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IDEAS, IncPresentation
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HIV minor cognitive/motor disorder can lead to missed appointments, breakdown in medication regimens, an overall disruption in self-care abilities, and reduced quality of life. Features include impaired attention and concentration, slowed information processing, compromised problem solving abilities, apathy and social withdrawal, and neuromotor dysfunction (Heaton et al., 1995; Lopez et el., 1998; McArthur, Sactor, & Selnes, 1999). Changes in cognition can be the result of reaction to or interaction of medications, delirium, depression, mental illness, anxiety, or substance use. Following is Table 1 describing common symptoms of cognitive impairment and interventions that you may find helpful.

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Table 1: Cognition Change
SymptomExampleInterventions
Decreased concentrationLosing track of a conversationMaintain eye contact when talking to the person, frequently using his/her name in conversation. Provide information to individuals and their families about dementia. Teach client strategies on how to communicate with doctors/clinicians.
ForgetfulnessMisplacing familiar, commonly used objects. Forgets to take medication.Help the person to designate consistent spots for keys, wallet, purse. Develop a realistic and practical system for adherence by developing a buddy system - Have a friend call at the same time every day for medication reminders. Link medication with a meaningful activity - Take medication each day during favorite soap opera/TV show.
DisorientationForgetting the day of the week or time of day. Getting lost.Hang or place easily visible/accessible clocks/calendars. Keep a notebook of directions and "How-To" instructions in the kitchen, where safety issues are a concern.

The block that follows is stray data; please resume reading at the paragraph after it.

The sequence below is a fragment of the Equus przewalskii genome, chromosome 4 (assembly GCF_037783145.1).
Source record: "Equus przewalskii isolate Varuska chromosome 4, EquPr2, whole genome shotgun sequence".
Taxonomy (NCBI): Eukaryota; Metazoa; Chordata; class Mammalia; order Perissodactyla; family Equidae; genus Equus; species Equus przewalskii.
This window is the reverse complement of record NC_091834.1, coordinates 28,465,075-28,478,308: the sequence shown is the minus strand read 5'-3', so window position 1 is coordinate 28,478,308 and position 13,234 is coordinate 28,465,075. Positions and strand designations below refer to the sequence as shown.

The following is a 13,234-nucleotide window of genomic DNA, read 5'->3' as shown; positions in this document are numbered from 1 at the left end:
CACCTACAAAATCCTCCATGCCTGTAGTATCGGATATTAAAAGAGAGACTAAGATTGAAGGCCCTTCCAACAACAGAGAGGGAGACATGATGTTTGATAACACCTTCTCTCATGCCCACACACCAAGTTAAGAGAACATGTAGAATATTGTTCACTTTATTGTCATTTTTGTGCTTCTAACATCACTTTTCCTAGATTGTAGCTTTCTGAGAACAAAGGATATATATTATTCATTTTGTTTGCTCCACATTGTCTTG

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Compensation for Memory Loss

There are some things that you can do as a caregiver to help alleviate the frustration felt by a person with HIV when s/he is having trouble remembering.

Help the person establish routines and stick to them. It will be easier for him/her to follow a schedule that is the same each day, rather than a schedule that is constantly changing.
Develop a list of important things to check before leaving the house.
Encourage the person to talk aloud to focus attention.
Help the person establish a telephone log to keep track of calls and important information. Obtain a caller ID box if possible for review of who called the client.
Encourage participation in activities that stimulate the mind.
Write simple "how to" instructions for household chores that require several steps.
Help the person maintain a daily log or planner. Some points to remember when making a planner for someone: make sure the print is easy to read; ask the person what s/he would like to have included in the planner; keep it simple; if it has too much information, the person might have trouble using it.
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Compensation for Memory Loss
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